Whatever Twenty-Five, Part One: Introduction & Scene Setting
September 13, 2023 will mark the 25th anniversary of Whatever, the blog you’re reading right this very second, so I thought it might be fun and interesting, every 13th day of each month of 2023, to write a piece reflecting about the site, my life and anything else regarding the last twenty-five years that might come to mind. I did a similar thing five years ago with the 20th anniversary of the site, some of you may recall, with a series called “20/20,” in which I wrote twenty pieces during the month of September, about life in 1998, when the site started, and life in the then-present of 2018. For “Whatever Twenty-Five” I’m going to try to avoid going over the same ground as I did with those pieces, although there will necessarily be at least a little overlap — it’s the nature of retrospective essays. But aside from anything else, five more years have passed. There’s more to muse on. Roughly 20 percent more, in fact.
I will say that twenty five years ago today, January 13, 1998, I had given no thought at all to writing what would become a nearly-daily chronicle of my life, and one of the longest-running personal sites on the Internet. On January 13 1998, I was still gainfully employed at America Online, at the time the world’s largest online provider, where I was the company’s in-house writer/editor. I was specifically in a group that was in charge of doing special events on the service, and being a “fire-team,” as it were, when something needed to be addressed sooner rather than later. In practice, however, I ended up being a company-wide resource, the person all the groups came to when they needed some writing done.
Which was cool in one sense — it kept me busy — but also meant, as I’ve noted before, that when my group was dissolved, no one wanted to put what was a company-wide resource (me!) on their department budget. I became a layoff of one, which is a kind way of saying I was fired, but nicely so, since AOL kept me on until my next vesting date so that I could cash out some stock options as I walked out the door. Those stock options paid for a house, so, uh, yeah. It was relatively soft punt rather than a hard bounce.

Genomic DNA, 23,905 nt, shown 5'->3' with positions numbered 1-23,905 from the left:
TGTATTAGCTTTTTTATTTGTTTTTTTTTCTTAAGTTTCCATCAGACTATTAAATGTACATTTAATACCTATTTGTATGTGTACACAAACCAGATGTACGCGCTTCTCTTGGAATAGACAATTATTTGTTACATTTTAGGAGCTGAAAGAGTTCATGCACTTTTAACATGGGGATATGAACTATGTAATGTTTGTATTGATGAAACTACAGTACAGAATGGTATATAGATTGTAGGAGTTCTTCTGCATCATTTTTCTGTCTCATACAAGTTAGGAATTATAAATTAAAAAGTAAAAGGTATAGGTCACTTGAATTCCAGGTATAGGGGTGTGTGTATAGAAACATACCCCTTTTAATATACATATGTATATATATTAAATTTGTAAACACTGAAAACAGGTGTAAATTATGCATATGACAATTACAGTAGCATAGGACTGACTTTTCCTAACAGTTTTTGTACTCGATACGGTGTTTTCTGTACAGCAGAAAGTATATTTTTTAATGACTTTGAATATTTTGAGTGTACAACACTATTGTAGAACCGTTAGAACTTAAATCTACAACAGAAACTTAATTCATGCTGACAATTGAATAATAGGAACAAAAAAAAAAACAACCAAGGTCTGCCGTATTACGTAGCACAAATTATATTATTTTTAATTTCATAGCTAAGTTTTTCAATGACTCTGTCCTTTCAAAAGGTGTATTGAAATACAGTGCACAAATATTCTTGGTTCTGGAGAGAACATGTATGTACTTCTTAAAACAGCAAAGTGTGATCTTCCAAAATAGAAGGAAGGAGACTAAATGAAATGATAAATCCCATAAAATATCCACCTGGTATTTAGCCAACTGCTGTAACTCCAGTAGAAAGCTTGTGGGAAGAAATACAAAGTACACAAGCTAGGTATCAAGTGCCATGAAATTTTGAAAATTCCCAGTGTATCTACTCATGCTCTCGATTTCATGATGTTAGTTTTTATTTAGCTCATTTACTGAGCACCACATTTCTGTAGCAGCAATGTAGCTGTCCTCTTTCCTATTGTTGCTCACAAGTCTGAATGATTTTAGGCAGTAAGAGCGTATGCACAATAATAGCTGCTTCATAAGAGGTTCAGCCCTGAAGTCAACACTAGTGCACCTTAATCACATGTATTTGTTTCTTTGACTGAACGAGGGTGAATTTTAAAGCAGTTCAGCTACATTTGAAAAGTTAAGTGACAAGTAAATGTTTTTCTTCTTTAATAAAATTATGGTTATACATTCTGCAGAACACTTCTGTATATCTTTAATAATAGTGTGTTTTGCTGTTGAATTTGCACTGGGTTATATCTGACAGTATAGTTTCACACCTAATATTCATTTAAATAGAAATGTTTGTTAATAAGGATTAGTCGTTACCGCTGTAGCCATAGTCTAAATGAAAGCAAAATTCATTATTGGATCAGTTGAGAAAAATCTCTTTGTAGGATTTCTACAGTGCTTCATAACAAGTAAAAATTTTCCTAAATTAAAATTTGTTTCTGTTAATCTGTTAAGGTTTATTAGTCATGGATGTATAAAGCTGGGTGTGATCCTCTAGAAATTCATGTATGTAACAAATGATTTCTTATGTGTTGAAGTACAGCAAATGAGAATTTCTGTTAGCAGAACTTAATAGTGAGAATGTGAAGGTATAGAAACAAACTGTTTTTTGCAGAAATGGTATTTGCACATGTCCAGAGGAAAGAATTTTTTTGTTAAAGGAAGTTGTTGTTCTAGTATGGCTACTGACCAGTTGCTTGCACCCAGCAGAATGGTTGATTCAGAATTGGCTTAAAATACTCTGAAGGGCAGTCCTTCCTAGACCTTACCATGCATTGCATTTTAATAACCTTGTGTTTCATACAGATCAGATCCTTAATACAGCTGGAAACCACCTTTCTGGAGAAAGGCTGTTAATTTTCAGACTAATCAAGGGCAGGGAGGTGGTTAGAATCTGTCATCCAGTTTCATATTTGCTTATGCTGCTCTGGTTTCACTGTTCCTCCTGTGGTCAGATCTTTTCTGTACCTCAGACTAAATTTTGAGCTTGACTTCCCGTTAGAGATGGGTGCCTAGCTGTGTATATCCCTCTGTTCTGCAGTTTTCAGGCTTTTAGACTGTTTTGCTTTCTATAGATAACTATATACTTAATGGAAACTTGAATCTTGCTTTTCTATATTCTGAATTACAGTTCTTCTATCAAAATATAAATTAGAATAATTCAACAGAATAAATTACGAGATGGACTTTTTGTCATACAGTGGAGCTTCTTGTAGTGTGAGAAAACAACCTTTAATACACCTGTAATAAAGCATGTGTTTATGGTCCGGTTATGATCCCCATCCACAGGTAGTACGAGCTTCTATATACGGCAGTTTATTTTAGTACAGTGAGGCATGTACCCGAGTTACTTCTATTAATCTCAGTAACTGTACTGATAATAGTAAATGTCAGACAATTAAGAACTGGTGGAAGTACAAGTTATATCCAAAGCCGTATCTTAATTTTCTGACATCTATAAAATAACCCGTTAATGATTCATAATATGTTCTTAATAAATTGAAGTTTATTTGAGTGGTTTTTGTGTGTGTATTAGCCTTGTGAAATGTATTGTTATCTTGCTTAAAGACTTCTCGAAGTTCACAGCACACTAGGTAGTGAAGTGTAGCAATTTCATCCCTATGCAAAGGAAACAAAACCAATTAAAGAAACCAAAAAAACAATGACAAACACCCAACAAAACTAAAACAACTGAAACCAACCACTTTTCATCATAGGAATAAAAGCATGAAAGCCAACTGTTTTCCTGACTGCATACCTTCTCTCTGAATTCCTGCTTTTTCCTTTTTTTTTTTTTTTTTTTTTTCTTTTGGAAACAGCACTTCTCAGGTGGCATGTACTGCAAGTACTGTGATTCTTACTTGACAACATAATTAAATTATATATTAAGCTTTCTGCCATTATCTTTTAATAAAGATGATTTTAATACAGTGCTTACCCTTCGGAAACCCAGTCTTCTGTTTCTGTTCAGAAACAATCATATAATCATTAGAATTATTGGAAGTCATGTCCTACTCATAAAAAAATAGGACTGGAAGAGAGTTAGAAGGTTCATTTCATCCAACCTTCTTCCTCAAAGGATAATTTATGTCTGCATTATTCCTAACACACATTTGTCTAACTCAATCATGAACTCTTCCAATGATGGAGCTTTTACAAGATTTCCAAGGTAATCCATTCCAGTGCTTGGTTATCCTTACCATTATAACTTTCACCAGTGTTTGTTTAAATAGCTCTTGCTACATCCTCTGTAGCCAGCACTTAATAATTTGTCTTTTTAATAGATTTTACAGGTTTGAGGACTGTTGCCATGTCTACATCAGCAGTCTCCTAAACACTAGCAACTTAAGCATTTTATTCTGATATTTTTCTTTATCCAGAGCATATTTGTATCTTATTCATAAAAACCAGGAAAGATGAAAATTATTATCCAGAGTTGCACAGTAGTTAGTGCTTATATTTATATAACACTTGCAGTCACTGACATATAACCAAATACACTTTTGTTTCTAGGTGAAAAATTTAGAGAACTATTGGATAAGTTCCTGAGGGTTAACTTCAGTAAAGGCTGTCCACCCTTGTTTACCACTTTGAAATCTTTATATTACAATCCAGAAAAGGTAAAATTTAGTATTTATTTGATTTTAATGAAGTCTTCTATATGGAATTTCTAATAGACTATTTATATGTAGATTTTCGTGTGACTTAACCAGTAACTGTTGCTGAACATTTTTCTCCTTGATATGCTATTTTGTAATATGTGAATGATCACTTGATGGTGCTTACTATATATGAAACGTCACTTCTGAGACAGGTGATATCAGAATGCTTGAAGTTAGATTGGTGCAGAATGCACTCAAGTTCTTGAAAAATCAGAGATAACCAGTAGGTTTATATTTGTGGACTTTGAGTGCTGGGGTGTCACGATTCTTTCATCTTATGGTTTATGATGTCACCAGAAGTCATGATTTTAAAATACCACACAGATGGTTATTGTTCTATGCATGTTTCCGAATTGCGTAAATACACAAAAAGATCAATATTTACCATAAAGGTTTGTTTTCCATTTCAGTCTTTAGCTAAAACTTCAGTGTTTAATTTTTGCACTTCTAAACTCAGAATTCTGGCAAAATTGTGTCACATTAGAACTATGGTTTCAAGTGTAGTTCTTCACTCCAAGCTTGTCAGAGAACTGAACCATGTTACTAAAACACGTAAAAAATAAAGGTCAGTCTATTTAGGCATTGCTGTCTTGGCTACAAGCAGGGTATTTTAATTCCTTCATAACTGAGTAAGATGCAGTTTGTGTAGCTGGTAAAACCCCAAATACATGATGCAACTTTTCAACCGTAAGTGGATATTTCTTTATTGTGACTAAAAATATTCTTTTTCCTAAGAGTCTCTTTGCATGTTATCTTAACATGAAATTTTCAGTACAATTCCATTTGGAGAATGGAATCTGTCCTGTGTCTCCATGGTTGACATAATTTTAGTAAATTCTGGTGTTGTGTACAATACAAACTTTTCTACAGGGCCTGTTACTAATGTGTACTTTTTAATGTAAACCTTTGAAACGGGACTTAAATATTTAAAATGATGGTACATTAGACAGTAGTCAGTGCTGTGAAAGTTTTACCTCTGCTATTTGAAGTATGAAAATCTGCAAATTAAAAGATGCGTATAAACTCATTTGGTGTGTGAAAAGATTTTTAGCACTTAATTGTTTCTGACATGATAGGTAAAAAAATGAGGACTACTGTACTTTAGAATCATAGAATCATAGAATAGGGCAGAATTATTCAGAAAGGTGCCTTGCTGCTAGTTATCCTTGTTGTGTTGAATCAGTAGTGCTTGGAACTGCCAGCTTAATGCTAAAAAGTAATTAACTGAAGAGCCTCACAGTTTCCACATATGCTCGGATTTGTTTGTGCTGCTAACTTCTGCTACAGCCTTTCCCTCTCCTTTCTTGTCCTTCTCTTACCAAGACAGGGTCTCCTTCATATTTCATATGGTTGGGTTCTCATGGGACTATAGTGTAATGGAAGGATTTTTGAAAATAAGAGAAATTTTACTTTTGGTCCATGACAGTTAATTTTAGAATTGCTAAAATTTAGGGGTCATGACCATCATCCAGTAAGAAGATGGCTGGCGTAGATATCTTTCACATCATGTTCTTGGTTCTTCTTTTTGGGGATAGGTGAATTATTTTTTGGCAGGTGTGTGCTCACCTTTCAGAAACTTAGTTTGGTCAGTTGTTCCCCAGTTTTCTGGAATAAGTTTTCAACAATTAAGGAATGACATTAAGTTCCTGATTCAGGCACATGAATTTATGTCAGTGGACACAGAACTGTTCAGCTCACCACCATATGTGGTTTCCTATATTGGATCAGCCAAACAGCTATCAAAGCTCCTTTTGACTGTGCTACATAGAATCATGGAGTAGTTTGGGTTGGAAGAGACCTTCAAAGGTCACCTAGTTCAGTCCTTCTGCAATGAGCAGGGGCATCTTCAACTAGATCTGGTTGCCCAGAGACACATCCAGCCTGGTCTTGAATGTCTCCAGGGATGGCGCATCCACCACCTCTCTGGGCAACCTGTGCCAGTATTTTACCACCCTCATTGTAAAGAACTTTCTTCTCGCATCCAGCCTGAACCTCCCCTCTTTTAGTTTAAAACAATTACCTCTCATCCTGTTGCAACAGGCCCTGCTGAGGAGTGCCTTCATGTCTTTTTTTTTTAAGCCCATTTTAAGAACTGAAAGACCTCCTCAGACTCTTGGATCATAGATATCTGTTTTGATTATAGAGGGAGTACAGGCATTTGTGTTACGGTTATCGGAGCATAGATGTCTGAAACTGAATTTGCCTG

I’ve talked before about how being laid off from AOL affected me emotionally and otherwise at the time (spoiler: really badly), so I’ll skip that part of things this time around, and instead focus on one practical aspect of it: Now that I was laid off, my primary email address, tied in as it was with my AOL employment, was going away. Now, I could have just gotten a different AOL address (and, in fact, I did), but before I had been at AOL I had actually had my own Web site. It made sense to me to have my own web site again — and not just my own web site, but my own domain, so that I would never have to change my email address ever again. Scalzi.com was registered on March 4, 1998, and yes, since then I have never changed my primary email address. So well done, me.
The astute amongst you will note that there are several months between March 4 and September 13. What was on Scalzi.com between those dates? Well, mostly, it was an archive of writing that I had done up to that point. The archive served both as a place for me to easily access my own writing, and also, and more to the point, as a place for people who might hire me for freelance work to access my writing as well. Having been laid off, and feeling deeply burned and raw by the process, I decided to go to work for myself rather than to work for someone else, and then just get laid off again. So here was a site, showing off what I could write.